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WandaVision Needs More Surrealism

Disney Plus’s new Marvel show WandaVision promises a surreal spin on a 1960s sitcom reality. But so far, it’s delivered little more than winks and nods to Marvel Cinematic Universe loyalists.

Still from WandaVision. (Marvel Comics Universe / Disney Plus)

There’s an old Simpsons episode in which the family is watching Garrison Keillor on television reading aloud from Prairie Home Companion. The Simpsons are bored but the TV audience breaks out in laughter at everything he says.

“Maybe it’s the TV,” Bart says. “Stupid TV,” Homer says, pounding the top of the television. “Be more funny!”

That was my response to the first two episodes of WandaVision, the new Marvel Studios show on Disney Plus. The show didn’t even have to be more funny, necessarily, just more something — and whatever that something might be, it should really pick up the pace.

It’s lavish, it’s ambitious, it’s full of top-shelf talent — so why is WandaVision a bit of a drag so far? It keeps hinting it’s headed into an American-suburban surrealism — a proud TV tradition of the 1960s —with a dark Truman Show hint of existential terror, which is also promising. But so far, just hints. Maybe the third episode will be the charm?

WandaVision starts off as a black-and-white TV show modeled on the old early 1960s classics like Bewitched and The Dick Van Dyke Show complete with an intrusive laugh track for all the guffaws. As a corny song burbles about a “newlywed couple just moved into town, a regular husband and wife,” we watch the robot-headed, tux-wearing Vision (Paul Bettany) carry Wanda, in full bridal regalia (Elizabeth Olsen), over the threshold and narrowly avoid tripping over the ottoman in their mid-century modern home, a nod to Dick Van Dyke.

From there, Vision and Wanda try to fit into suburban life and while unraveling the mystery of their own backstory. While they grapple with the pressures of hosting Vision’s bullying boss Mr Hart (Fred Melamed) and cheerful wife Mrs Hart (Debra Jo Rupp), the two try to remember what’s actually going on. What are two superhero types doing there, trapped in a postwar sitcom? When were they married, and why did they move here? How did they wind up living in what might be some giant media simulation?

Writer Jac Schaeffer (Captain Marvel) and director-producer Matt Shakman (It’s Always Sunny in Philadelphia, The Good Wife, House) offer up such a shiny, expensively made show that it’s a total mystery why it’s so gorgeously inert. You can leave the room for ten minutes and miss nothing that matters. The only part you don’t want to miss occurs late in both of the first two episodes currently available. About three-quarters of the way into some absolutely mundane sitcom scenario, reality begins to shudder and break up, Vision and Wanda stare in alarm, and some David Lynchian possibility finally manifests itself for a few promising moments.

In the first episode, it involves Vision’s boss Mr Hart falling to the floor choking on a piece of steak, apparently dying right next to the formally laid out dining room table. It’s reminiscent of the suburban householder at the beginning of Blue Velvet, who’s out watering his idyllic suburban lawn when he collapses from a sudden heart attack or stroke, the hose continuing to whip around spraying in heart-stopping slow motion and, in close-up, the little pet terrier snapping viciously at the spray.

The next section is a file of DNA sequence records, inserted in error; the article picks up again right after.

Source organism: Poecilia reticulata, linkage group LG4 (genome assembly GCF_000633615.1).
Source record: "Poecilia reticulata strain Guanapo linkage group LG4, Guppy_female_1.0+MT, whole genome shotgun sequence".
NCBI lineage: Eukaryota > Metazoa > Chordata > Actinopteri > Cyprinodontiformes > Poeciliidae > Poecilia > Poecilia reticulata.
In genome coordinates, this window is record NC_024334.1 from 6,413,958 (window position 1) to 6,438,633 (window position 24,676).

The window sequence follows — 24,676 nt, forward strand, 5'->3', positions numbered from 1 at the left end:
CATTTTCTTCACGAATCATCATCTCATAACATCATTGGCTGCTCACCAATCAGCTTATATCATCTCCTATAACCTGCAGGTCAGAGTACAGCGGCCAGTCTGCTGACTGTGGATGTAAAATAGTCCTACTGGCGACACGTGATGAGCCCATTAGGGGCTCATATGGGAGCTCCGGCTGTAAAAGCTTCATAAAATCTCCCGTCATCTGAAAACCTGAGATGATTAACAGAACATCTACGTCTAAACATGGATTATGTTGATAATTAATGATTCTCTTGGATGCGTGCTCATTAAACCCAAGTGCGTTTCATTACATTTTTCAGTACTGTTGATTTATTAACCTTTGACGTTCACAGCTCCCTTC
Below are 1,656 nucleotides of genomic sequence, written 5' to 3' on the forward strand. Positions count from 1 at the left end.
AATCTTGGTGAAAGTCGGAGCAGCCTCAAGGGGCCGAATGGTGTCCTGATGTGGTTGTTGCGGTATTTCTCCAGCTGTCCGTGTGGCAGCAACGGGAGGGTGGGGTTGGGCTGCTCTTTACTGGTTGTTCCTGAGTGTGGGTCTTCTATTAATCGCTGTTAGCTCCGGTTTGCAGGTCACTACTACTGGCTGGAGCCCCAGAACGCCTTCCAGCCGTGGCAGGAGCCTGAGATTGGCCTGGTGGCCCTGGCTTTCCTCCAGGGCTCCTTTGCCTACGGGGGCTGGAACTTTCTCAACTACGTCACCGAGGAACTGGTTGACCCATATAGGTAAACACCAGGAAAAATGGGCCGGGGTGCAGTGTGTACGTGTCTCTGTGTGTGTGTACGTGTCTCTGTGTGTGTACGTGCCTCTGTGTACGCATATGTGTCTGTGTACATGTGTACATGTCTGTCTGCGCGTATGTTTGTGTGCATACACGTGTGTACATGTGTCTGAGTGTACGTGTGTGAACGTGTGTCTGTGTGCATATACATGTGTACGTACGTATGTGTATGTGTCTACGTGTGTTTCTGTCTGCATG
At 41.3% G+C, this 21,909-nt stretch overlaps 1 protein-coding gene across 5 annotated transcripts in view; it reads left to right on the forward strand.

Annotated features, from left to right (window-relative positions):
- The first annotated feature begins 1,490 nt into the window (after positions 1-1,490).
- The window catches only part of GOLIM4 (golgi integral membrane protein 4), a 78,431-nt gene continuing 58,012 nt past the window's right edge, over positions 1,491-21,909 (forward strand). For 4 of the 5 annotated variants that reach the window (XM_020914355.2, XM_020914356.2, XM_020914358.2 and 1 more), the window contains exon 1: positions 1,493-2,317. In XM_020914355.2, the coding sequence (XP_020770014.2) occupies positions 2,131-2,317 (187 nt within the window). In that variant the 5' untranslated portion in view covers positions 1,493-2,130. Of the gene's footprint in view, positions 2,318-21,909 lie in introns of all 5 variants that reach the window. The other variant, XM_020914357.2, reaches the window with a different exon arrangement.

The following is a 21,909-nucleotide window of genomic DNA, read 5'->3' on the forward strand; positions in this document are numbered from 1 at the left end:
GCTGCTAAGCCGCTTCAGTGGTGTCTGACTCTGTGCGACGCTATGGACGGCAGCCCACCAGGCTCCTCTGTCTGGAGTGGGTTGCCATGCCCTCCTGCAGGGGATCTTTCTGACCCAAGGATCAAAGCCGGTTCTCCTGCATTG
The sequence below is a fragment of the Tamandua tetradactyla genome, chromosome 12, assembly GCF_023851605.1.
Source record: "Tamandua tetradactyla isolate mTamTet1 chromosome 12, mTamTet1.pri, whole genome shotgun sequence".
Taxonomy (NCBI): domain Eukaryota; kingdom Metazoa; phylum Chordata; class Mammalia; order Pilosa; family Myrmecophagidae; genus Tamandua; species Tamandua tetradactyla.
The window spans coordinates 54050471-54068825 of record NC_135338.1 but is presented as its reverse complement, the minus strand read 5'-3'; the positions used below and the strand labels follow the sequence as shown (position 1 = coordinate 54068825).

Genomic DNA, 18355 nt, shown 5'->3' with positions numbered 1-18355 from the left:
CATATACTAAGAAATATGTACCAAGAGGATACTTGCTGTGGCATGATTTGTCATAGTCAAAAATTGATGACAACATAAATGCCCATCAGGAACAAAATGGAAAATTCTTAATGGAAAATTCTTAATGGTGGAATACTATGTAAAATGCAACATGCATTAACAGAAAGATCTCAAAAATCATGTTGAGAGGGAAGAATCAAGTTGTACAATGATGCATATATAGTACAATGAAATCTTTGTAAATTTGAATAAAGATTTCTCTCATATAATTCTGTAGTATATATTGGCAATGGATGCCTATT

These breakdowns are great, but only last a few minutes, and then the old TV–style reality reasserts itself and everything carries on as before. There’s not a lot of payoff, and all you can hope is that the breakdown of this overfamiliar sitcom reality accelerates in subsequent episodes.

It does seem to be headed that way. In the second episode, a Pleasantville phenomenon begins to occur, with only Wanda noticing that small aspects of their black-and-white reality are turning to color. First, it’s a red helicopter toy found in a neatly trimmed hedge, then an accidental cut that bleeds bright red. Strangely enough, only Wanda seems able to see the spots of color, and you find yourself wondering why to no purpose, as it’s never explained. Even at the very end, when a flood of color takes over the whole Vision-and-Wanda home — evoking the mid-1960s leap from black-and-white to color in shows like Bewitched — you still have no idea what’s going on.

It’s enjoyable up to a point, trying to figure out the rules of the world you’re looking at, but WandaVision passes that point regularly. Why in the first episode is there a whole scene devoted to Wanda’s disastrous attempt to cook a fancy dinner for the boss and his wife, right after she’s just twitched into existence a perfect hostess dress for herself? Why can’t she also conjure up a perfect dinner in two seconds? She does in the end anyway, which makes the disaster-dinner sequence even more mystifying.

At least in Bewitched, disasters occurred for obvious reasons. Samantha had always just promised Darrin to give up witchcraft, or she’d contracted some witch illness that wrecked her powers, or been hexed by another, more powerful witch, in order to explain why she couldn’t fix problems immediately. Come on, people, if you’re going to draw on classic TV material, at least live up to it!

Though according to Sam Barsanti of AV Club, what really makes this show work is knowing the Marvel Comics Universe really well, and delighting in the fresh way the characters are deployed. But since I refuse to get roped into any besotted relationship with “the MCU,” I guess I’m denied such secret delights.